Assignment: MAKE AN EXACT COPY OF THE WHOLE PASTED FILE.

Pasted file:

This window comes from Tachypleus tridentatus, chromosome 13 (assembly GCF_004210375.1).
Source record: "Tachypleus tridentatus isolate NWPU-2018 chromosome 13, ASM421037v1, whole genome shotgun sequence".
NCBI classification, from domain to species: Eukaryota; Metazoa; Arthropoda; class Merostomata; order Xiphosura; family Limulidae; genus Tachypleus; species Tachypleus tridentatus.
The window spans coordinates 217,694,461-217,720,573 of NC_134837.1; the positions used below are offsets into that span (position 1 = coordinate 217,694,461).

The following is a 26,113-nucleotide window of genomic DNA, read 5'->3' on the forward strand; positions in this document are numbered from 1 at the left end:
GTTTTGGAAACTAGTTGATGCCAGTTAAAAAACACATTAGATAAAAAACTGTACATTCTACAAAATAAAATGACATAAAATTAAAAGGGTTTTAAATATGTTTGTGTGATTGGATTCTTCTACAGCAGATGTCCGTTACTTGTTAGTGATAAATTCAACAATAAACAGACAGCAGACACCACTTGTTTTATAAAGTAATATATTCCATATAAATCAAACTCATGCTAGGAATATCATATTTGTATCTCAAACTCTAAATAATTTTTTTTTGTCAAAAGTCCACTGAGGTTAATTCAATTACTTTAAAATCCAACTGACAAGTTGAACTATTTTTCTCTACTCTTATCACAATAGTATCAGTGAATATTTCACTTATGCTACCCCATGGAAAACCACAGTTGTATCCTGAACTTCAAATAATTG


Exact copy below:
This window comes from Tachypleus tridentatus, chromosome 13 (assembly GCF_004210375.1).
Source record: "Tachypleus tridentatus isolate NWPU-2018 chromosome 13, ASM421037v1, whole genome shotgun sequence".
NCBI classification, from domain to species: Eukaryota; Metazoa; Arthropoda; class Merostomata; order Xiphosura; family Limulidae; genus Tachypleus; species Tachypleus tridentatus.
The window spans coordinates 217,694,461-217,720,573 of NC_134837.1; the positions used below are offsets into that span (position 1 = coordinate 217,694,461).

The following is a 26,113-nucleotide window of genomic DNA, read 5'->3' on the forward strand; positions in this document are numbered from 1 at the left end:
GTTTTGGAAACTAGTTGATGCCAGTTAAAAAACACATTAGATAAAAAACTGTACATTCTACAAAATAAAATGACATAAAATTAAAAGGGTTTTAAATATGTTTGTGTGATTGGATTCTTCTACAGCAGATGTCCGTTACTTGTTAGTGATAAATTCAACAATAAACAGACAGCAGACACCACTTGTTTTATAAAGTAATATATTCCATATAAATCAAACTCATGCTAGGAATATCATATTTGTATCTCAAACTCTAAATAATTTTTTTTTGTCAAAAGTCCACTGAGGTTAATTCAATTACTTTAAAATCCAACTGACAAGTTGAACTATTTTTCTCTACTCTTATCACAATAGTATCAGTGAATATTTCACTTATGCTACCCCATGGAAAACCACAGTTGTATCCTGAACTTCAAATAATTG